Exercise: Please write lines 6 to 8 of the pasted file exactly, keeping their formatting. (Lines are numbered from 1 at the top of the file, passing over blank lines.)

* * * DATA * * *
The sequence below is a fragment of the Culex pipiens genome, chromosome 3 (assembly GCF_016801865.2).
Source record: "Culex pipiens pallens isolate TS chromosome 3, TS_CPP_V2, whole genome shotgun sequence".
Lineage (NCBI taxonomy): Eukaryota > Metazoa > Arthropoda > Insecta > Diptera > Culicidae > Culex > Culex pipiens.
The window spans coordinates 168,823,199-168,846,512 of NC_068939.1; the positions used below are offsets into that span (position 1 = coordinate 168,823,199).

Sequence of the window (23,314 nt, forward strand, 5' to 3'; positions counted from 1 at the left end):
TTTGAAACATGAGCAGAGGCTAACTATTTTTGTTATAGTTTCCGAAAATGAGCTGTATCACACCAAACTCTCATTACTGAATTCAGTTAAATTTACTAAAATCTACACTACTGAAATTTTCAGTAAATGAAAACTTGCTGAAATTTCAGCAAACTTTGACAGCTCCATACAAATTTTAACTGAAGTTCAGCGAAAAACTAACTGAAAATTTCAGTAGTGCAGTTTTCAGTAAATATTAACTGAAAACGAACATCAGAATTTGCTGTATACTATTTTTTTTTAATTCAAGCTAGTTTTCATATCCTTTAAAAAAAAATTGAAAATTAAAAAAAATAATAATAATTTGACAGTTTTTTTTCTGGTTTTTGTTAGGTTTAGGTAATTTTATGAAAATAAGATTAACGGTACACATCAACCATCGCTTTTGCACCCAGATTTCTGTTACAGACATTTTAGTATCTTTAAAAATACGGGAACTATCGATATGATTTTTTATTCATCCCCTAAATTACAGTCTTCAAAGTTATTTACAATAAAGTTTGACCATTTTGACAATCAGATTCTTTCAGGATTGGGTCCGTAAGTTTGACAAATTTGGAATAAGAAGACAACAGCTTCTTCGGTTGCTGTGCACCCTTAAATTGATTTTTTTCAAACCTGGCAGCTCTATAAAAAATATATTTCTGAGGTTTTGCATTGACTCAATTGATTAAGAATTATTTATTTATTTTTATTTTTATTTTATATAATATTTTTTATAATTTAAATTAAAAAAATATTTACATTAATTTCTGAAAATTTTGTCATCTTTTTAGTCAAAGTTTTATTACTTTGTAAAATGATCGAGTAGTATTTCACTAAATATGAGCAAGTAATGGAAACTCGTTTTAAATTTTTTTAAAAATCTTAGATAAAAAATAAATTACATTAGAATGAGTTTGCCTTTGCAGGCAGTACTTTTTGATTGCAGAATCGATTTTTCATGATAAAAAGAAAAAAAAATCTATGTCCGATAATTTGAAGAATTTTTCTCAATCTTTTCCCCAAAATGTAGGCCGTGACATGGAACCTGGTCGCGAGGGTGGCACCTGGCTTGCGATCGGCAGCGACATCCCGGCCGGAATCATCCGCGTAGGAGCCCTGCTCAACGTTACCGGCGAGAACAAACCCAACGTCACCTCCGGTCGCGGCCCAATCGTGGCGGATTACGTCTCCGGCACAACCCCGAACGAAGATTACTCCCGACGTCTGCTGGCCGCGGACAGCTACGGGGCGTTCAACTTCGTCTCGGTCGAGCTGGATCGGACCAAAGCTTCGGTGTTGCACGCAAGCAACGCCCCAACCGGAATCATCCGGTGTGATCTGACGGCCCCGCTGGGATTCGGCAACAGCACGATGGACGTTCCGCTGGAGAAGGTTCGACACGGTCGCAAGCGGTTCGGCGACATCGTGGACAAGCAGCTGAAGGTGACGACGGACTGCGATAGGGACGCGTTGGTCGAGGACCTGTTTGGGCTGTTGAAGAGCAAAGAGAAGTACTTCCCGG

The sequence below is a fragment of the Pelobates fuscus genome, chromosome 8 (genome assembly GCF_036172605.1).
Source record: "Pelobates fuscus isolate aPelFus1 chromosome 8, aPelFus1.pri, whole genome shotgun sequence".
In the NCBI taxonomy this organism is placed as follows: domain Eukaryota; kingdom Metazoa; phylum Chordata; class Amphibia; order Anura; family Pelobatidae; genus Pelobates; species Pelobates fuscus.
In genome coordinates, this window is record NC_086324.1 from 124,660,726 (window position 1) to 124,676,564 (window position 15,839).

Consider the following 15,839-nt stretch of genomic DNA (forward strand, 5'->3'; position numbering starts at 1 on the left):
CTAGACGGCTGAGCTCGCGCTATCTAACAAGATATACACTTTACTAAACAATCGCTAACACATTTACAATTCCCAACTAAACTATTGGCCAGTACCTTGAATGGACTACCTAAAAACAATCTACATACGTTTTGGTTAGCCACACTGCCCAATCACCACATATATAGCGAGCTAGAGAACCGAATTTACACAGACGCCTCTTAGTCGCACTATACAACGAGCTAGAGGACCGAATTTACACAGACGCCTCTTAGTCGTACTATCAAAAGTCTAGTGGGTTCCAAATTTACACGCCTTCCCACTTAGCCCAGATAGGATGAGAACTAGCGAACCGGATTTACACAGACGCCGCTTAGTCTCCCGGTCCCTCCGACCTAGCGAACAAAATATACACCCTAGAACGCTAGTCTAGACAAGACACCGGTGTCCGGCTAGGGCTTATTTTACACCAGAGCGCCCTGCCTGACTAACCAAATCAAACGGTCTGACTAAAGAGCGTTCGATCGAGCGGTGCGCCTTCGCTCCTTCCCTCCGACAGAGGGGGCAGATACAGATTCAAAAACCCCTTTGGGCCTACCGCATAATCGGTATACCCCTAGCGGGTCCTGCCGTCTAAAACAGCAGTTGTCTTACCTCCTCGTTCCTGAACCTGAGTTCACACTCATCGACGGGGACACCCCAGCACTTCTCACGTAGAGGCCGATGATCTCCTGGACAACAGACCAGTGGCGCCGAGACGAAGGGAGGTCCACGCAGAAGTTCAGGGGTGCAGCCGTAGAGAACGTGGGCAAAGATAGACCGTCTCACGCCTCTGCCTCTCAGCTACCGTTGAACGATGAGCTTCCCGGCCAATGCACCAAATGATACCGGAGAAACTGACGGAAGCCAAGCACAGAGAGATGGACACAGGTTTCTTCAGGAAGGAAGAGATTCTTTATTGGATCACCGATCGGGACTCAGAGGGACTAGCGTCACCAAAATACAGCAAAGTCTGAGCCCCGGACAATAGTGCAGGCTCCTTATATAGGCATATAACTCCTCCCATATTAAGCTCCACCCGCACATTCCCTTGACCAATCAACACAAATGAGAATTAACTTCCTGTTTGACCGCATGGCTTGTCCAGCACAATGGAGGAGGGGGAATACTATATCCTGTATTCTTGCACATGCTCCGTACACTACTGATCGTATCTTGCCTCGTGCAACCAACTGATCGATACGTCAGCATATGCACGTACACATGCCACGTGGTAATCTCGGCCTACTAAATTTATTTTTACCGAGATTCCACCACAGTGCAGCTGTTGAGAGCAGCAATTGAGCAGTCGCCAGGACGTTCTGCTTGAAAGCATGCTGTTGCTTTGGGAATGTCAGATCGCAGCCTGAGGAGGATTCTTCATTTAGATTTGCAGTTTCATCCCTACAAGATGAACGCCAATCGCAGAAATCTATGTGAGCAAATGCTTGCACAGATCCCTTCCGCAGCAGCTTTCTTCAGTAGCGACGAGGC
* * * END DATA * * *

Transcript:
TTTGAAACATGAGCAGAGGCTAACTATTTTTGTTATAGTTTCCGAAAATGAGCTGTATCACACCAAACTCTCATTACTGAATTCAGTTAAATTTACTAAAATCTACACTACTGAAATTTTCAGTAAATGAAAACTTGCTGAAATTTCAGCAAACTTTGACAGCTCCATACAAATTTTAACTGAAGTTCAGCGAAAAACTAACTGAAAATTTCAGTAGTGCAGTTTTCAGTAAATATTAACTGAAAACGAACATCAGAATTTGCTGTATACTATTTTTTTTTAATTCAAGCTAGTTTTCATATCCTTTAAAAAAAAATTGAAAATTAAAAAAAATAATAATAATTTGACAGTTTTTTTTCTGGTTTTTGTTAGGTTTAGGTAATTTTATGAAAATAAGATTAACGGTACACATCAACCATCGCTTTTGCACCCAGATTTCTGTTACAGACATTTTAGTATCTTTAAAAATACGGGAACTATCGATATGATTTTTTATTCATCCCCTAAATTACAGTCTTCAAAGTTATTTACAATAAAGTTTGACCATTTTGACAATCAGATTCTTTCAGGATTGGGTCCGTAAGTTTGACAAATTTGGAATAAGAAGACAACAGCTTCTTCGGTTGCTGTGCACCCTTAAATTGATTTTTTTCAAACCTGGCAGCTCTATAAAAAATATATTTCTGAGGTTTTGCATTGACTCAATTGATTAAGAATTATTTATTTATTTTTATTTTTATTTTATATAATATTTTTTATAATTTAAATTAAAAAAATATTTACATTAATTTCTGAAAATTTTGTCATCTTTTTAGTCAAAGTTTTATTACTTTGTAAAATGATCGAGTAGTATTTCACTAAATATGAGCAAGTAATGGAAACTCGTTTTAAATTTTTTTAAAAATCTTAGATAAAAAATAAATTACATTAGAATGAGTTTGCCTTTGCAGGCAGTACTTTTTGATTGCAGAATCGATTTTTCATGATAAAAAGAAAAAAAAATCTATGTCCGATAATTTGAAGAATTTTTCTCAATCTTTTCCCCAAAATGTAGGCCGTGACATGGAACCTGGTCGCGAGGGTGGCACCTGGCTTGCGATCGGCAGCGACATCCCGGCCGGAATCATCCGCGTAGGAGCCCTGCTCAACGTTACCGGCGAGAACAAACCCAACGTCACCTCCGGTCGCGGCCCAATCGTGGCGGATTACGTCTCCGGCACAACCCCGAACGAAGATTACTCCCGACGTCTGCTGGCCGCGGACAGCTACGGGGCGTTCAACTTCGTCTCGGTCGAGCTGGATCGGACCAAAGCTTCGGTGTTGCACGCAAGCAACGCCCCAACCGGAATCATCCGGTGTGATCTGACGGCCCCGCTGGGATTCGGCAACAGCACGATGGACGTTCCGCTGGAGAAGGTTCGACACGGTCGCAAGCGGTTCGGCGACATCGTGGACAAGCAGCTGAAGGTGACGACGGACTGCGATAGGGACGCGTTGGTCGAGGACCTGTTTGGGCTGTTGAAGAGCAAAGAGAAGTACTTCCCGG

The sequence below is a fragment of the Pelobates fuscus genome, chromosome 8 (genome assembly GCF_036172605.1).
Source record: "Pelobates fuscus isolate aPelFus1 chromosome 8, aPelFus1.pri, whole genome shotgun sequence".